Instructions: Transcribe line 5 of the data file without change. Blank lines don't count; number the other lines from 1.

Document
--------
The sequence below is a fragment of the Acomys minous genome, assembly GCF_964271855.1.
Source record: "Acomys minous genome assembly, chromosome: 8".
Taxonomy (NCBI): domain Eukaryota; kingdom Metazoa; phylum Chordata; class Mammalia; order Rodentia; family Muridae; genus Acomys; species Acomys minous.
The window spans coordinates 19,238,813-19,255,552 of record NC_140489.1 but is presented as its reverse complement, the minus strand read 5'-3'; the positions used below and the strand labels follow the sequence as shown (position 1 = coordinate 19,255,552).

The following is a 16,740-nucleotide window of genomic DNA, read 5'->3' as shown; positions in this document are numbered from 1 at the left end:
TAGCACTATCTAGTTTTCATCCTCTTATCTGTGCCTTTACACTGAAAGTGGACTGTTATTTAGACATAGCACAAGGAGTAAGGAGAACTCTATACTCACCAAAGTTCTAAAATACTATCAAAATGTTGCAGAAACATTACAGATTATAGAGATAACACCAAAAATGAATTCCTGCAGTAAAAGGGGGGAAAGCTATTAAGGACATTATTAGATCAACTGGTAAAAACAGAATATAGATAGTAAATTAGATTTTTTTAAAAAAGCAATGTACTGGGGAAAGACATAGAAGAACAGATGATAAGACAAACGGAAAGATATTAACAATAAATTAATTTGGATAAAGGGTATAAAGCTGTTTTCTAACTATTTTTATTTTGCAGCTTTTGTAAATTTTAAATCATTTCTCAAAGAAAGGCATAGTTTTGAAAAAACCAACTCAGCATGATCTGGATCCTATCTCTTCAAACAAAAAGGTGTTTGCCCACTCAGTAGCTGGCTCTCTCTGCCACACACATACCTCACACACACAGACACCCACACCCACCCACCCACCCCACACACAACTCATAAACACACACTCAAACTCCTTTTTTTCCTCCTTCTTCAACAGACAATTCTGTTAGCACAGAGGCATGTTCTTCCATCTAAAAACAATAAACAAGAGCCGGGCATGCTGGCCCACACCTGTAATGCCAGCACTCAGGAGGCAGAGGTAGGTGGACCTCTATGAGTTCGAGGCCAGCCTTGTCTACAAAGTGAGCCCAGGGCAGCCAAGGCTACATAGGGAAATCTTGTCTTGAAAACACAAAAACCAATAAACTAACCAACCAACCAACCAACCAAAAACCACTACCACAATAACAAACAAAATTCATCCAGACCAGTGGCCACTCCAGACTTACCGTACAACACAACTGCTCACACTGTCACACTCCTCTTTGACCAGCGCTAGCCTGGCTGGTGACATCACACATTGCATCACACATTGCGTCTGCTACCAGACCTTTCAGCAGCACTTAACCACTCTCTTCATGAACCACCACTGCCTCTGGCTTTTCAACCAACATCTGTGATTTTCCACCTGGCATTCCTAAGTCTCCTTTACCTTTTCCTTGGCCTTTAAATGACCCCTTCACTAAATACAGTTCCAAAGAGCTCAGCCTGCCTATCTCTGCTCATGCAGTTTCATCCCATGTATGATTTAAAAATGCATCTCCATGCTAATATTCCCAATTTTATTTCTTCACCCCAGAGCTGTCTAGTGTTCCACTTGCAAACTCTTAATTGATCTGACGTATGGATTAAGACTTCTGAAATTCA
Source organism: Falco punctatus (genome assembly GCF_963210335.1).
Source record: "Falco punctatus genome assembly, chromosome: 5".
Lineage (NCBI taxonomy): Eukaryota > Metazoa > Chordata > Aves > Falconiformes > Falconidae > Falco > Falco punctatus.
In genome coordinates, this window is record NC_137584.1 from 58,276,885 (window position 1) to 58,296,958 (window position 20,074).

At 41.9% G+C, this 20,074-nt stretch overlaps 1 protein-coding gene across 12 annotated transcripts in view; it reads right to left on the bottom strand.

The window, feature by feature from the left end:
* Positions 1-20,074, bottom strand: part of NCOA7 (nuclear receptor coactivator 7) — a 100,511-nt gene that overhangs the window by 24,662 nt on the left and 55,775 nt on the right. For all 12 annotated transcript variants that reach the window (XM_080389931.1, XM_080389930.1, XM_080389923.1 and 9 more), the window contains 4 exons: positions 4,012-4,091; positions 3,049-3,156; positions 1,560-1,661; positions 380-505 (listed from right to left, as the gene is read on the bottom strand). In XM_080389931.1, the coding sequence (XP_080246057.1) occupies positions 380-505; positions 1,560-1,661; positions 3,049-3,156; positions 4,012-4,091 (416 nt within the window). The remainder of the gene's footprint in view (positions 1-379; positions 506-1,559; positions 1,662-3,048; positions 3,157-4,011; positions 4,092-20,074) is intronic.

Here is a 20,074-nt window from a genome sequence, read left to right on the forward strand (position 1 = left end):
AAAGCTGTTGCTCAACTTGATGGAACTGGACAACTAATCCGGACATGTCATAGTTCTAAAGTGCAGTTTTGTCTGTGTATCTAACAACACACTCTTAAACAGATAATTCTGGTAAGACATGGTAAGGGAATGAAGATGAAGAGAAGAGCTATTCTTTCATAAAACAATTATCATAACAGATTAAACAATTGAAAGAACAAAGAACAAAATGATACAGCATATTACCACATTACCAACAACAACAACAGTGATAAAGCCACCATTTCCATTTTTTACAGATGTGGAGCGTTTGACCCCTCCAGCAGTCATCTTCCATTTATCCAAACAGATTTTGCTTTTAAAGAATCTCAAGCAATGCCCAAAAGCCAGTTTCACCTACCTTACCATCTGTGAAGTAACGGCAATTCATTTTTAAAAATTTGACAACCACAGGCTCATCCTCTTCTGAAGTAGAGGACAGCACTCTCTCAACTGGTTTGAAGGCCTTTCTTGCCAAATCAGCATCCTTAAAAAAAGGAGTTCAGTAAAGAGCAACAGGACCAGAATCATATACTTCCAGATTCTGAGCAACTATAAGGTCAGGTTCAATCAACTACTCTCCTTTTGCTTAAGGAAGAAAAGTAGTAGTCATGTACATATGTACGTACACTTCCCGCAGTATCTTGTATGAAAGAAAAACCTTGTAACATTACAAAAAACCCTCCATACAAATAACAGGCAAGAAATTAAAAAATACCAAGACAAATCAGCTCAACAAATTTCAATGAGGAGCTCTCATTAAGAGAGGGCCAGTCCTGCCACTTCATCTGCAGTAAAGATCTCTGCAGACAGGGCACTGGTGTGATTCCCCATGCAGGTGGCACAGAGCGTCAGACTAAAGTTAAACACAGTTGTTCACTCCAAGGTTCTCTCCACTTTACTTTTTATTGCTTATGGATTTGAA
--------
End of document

The following is a 16,740-nucleotide window of genomic DNA, read 5'->3' as shown; positions in this document are numbered from 1 at the left end: